Stage work takes time to perfect!  The mentalist keeps his skill a secret
Stage work takes time to perfect! The mentalist keeps his skill a secret



Mentalism = Mentalism is a performing art in which its practitioners, known as mentalists, appear to demonstrate highly developed mental or intuitive abilities. Performances may appear to include telepathy, clairvoyance, divination, precognition, psychokinesis, mediumship, mind control, memory feats and rapid mathematics.

I enjoy reading about the many differing ideas and process’s of routines created by the great performers of the art – Tony Corinda – Banachek – Luke Jermay and a personal friend Dee Christopher are just four of the masters.  Corinda wrote a masterpiece which is still considered one of the best insights into mentalism and many a famous name started their careers using ideas gleaned from its chapters.

The mentalist stands on the stage and he’s using techniques adapted and reworked from the ideas of fellow artists.  His act becomes unique after he has refined his interpretation to such a degree the original idea is hidden.

No mean feat.  A stage show of six ideas/acts may take six months to work through and many subtle changes will be made as the performance is honed from mediocre to razor sharp.  And each performance will be reviewed with a critical eye.  Such is the perfection of the masters.

The show may run for a few months, the fat lady sings, the show is over.  The process of writing the next show begins again.  Heaven forbid the writer brings in any old routines from the previous show.  Although in truth most of the original show will be used!  Each act a reincarnation of original ideas turned into ones which are perceived as new.  Sadly I cannot give you any examples as I would betray my fellow mentalists.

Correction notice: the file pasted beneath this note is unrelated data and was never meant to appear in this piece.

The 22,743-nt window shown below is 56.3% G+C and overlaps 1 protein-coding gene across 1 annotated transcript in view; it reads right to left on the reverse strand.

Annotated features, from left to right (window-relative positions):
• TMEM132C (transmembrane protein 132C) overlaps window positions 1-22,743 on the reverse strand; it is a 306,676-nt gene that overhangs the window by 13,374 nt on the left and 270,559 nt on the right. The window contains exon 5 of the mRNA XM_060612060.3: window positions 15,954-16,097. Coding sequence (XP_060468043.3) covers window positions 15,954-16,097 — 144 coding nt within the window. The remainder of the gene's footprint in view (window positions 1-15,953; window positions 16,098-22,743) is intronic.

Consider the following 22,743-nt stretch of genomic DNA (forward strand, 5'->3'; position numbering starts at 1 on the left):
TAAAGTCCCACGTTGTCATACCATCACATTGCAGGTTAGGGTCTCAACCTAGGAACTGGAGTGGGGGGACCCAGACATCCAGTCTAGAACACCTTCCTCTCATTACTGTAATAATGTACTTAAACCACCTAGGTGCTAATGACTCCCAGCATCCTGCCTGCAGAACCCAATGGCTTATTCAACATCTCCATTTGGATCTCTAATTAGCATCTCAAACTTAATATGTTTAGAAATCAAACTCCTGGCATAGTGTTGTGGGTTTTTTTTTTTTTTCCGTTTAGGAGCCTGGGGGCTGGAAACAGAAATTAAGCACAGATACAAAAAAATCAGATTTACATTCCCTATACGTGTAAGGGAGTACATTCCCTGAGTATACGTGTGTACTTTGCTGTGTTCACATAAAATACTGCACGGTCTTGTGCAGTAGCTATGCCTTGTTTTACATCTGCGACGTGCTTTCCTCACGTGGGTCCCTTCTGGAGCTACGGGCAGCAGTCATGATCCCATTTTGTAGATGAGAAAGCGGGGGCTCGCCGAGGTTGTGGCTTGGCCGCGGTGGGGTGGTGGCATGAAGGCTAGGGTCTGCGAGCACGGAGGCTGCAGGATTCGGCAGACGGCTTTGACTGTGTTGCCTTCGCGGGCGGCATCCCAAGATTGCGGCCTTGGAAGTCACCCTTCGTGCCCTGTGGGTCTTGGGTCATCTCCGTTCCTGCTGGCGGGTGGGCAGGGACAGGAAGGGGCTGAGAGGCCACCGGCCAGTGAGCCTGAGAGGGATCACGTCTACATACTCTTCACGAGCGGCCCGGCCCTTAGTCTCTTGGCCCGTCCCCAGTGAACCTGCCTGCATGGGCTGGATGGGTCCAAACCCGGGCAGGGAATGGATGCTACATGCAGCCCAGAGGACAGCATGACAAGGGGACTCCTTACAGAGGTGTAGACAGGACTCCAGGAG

A good friend of mine once demonstrated three card ‘sleights’ in a row.  After each one I showed amazement, wonder and showed an interest in how each one was performed.  He was, I believe pleased to have impressed me and I did not reveal to him that I knew the techniques used.  Its the way of mentalism and magic, never allowing anyone to know ‘the how’ and if the observer knows ‘the how’ he should never let on!

The mentalist reads as many books, watch’s as many shows, films, YouTube videos and DVD’s of fellow performers with the object of discovering, how, and why.  He or she’s major force is silence.  Leaving the audience asking ‘How did he do that?’

I spend many hours perfecting my mentalism routines and I use many of them daily.  The ‘why’ I do so will stay with me until my final sleep.  Magic and mentalism trains the mind to keep secrets and really keep them, the mind is strengthened by hermetic discipline.

My writing has the same process and no secrets.  I think about my stories, make notes, record ideas and conversations on my iPhone and take pictures of anything I find unusual.  The reason for this accumulation of ideas is NOT to form a story it is to collect parts of a story which may be used later – Most writers are able to take into their memories all which their senses can gather and like the mentalist can cultivate the memories into a story.

Over the last few weeks I have recorded a number of interviews with other writers, indeed, the podcast episode I published only a few hours ago is one of those interviews.  I have discovered the interviewers technique also has to be honed and there is a specific method which should be used to get the best possible interview.  Random thoughts and intuitive technique is only for the very experienced.

The writers interviewed all talk of differing ways of writing, finding inspiration and finalising their work.  So, although they use similar tools and concepts  the actual methodology becomes their own.  Another aspect I find interesting is that the writers interviewed who have made considerable progress and achievement seem to have more varied and complex ways of exercising their mental talents.

This is not to say the writers who use a simpler approach are not producing great essays, books, booklets or recordings.  And do not think I believe the complex way is the better way or makes for better creations.  The point I am attempting to make is that the thread which ties the whole of this essay together, is the more we do anything, the more thoughts, ideas we can utilise in our work.  And, the more we progress, the more we have to think and adjust what we already know.  As the mentalist or writers skills progress, the quality of their presentation seems to be simpler, more expressive and easier to understand.  In the end it is not the illusion it is the presentation, which leaves the audience thinking ‘How did he do that?’  In the same way the reader of the book does not remember every page, she remembers the plot, the problems, the cast and the principal character.  That’s the sign of brilliance.

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